I’m fortunate that my daughter (17 in July) still talks to me; although the fact that I have access to the money necessary to support her extravagant expenses may have something to do with it.

    Cheers.

  4. Iota Says:

    What? You mean you’ve never heard of that famous 16th century lute composer Bathoven? Where’ve you been? Oh, Outpost, yes. Ah. That explains it. They’ve only recently discovered the lost manuscripts which have catapulted him to popularity…

  5. Roberta Says:

    Ha! I lived with monosylable grunts for so long that when in their 20’s they wanted conversation I didn’t know what to say!

  6. Mark Says:

    Blimey, I have a six year old with an attitude problem, what fun I have to look forward too!

  7. Expatmum Says:

    God, I would give anything for monosyllabic grunts. My three NEVER stop talking. Yesterday I went and sat in the loo with People magazine for a five minute “silence” break!

  8. reluctantmemsahib Says:

    thank you.

    nuttycow – yep, letters home from boarding school definitely a shirk tactic. now kids msn. or send text. or forward emails to their mothers …

    daisyfae, how nice that they read your blog. i think that’s great. though sometimes i’m quite glad my big kids don’t (usually); they’ve threatened to disown me some of the stuff I’ve posted.

    Mr Sherman: keep the coffers open the the lines of communcation are bound to remain relatively intact!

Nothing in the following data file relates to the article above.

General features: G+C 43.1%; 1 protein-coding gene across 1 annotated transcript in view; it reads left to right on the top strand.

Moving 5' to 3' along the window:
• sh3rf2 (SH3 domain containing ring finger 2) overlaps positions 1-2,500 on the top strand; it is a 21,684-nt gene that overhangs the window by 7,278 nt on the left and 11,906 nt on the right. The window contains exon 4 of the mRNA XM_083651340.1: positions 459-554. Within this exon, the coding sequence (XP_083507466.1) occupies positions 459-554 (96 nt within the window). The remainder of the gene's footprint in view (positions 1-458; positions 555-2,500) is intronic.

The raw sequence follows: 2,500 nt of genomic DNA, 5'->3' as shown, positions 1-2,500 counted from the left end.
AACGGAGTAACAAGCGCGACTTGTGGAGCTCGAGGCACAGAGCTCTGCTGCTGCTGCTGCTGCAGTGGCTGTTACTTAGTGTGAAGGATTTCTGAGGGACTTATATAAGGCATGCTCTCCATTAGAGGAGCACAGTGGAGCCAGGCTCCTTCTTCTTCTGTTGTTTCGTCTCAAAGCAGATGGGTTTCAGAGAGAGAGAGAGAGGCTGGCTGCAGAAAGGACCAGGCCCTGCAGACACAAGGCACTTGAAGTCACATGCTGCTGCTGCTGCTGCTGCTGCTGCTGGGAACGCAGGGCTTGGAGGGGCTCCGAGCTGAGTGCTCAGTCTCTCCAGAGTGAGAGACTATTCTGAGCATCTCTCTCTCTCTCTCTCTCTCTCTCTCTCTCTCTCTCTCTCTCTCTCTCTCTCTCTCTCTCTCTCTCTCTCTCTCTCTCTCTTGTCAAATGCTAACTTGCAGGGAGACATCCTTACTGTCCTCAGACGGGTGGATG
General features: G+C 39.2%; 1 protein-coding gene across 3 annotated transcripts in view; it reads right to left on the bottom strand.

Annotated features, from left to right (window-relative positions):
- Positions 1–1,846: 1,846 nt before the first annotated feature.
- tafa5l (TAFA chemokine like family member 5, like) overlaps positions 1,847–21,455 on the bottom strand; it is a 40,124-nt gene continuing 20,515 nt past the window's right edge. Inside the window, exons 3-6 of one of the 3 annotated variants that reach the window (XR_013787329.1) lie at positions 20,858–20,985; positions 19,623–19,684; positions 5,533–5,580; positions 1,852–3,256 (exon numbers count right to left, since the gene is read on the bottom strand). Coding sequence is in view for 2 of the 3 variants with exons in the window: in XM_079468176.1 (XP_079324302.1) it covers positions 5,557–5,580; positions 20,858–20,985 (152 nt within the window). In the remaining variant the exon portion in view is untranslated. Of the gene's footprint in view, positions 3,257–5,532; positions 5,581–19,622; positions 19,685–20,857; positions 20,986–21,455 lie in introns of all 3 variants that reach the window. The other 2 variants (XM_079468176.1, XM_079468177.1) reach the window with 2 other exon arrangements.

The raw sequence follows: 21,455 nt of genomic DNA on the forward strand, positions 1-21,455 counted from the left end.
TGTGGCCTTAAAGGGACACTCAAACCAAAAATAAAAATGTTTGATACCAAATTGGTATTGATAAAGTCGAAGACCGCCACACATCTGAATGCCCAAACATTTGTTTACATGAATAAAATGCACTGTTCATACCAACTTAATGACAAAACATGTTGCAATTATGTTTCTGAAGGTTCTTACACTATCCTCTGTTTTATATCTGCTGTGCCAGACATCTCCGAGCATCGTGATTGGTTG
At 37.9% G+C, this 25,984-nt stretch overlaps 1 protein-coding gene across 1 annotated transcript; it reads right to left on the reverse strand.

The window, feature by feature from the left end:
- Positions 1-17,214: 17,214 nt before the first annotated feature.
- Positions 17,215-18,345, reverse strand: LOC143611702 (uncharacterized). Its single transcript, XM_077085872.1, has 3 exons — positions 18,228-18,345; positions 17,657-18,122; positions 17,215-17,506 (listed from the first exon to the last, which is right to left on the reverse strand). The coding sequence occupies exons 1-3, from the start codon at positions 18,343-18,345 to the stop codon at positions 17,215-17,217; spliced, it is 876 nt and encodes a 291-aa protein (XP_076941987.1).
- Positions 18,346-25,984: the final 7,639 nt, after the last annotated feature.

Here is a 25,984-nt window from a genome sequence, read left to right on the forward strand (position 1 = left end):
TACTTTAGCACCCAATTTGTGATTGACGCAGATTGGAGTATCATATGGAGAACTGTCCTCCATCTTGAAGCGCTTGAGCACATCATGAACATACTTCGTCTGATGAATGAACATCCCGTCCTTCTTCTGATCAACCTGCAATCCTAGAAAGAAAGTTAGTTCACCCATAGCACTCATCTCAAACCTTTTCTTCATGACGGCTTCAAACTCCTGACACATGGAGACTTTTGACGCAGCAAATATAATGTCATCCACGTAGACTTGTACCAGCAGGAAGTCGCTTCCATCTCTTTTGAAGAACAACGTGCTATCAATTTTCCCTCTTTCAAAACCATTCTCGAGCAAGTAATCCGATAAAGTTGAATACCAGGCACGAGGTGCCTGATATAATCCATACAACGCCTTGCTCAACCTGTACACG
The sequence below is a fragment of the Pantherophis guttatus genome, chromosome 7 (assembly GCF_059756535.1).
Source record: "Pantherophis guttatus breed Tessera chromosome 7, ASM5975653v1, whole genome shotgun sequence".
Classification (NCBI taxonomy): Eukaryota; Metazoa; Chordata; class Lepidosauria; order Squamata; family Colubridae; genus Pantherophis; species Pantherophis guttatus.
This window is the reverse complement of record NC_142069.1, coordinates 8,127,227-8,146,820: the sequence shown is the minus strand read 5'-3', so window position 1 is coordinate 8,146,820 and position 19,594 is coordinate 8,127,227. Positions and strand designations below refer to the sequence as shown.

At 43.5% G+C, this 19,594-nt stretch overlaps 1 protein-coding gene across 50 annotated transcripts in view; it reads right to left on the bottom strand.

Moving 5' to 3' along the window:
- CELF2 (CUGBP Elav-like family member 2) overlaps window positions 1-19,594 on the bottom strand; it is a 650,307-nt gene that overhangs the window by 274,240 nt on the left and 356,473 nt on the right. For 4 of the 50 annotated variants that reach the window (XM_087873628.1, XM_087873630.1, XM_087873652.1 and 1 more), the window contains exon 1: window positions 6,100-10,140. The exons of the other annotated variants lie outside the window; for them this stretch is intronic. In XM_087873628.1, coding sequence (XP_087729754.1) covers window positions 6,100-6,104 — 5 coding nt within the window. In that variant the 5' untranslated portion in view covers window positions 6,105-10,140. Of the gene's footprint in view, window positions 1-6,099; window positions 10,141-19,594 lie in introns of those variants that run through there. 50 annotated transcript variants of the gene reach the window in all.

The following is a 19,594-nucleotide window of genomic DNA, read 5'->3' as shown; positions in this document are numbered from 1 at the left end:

Iota: God! how embarrassing that my cultural ignorance has been outed, and by my son too. def getting bathoven to listen to …

    Roberta: i love that. what with mono-grunts and outpost living I’ll be mute before i’m 50 (would like to have said 30 but alas long past that one)

    Mark. You do so: have fun to look forward to

  9. Mark Says:

    I wouldn’t have it any other way 🙂

    Easy to say when he is asleep and looking angelic though!

  10. Maggie May Says:

    I was going to say, wait until he is a biker clad in black leather, but I guess that won’t happen in the outback!
    Communication of ANY kind is welcome, grunts or email.

  11. reluctantmemsahib Says:

    i agree maggiemay. butno, leather clad biker is perfectly within the realms of possiblity when my kids flee outpost nest.

  12. Alice C Says:

    I have two teenagers at boarding school and we speak most days. My own record on letters and texts is terrible so they have to call me to chat. My husband maintains an ongoing dialogue by text – particulary with son (18) – a lot of it is trivia and sport related but it is the fact that they communicate that it important. My blog is also very useful for letting them know what is going on at home – which is a feature I hadn’t thought of when I started it.

  13. lyra Says:

    Hilarious! What a great cartoon. You will never guess how I ran across your blog…you sent an email to the American Council for Voluntary International Action, which I looked at when I was going through their backlog of general info emails, which included the link to your blog…a great find:)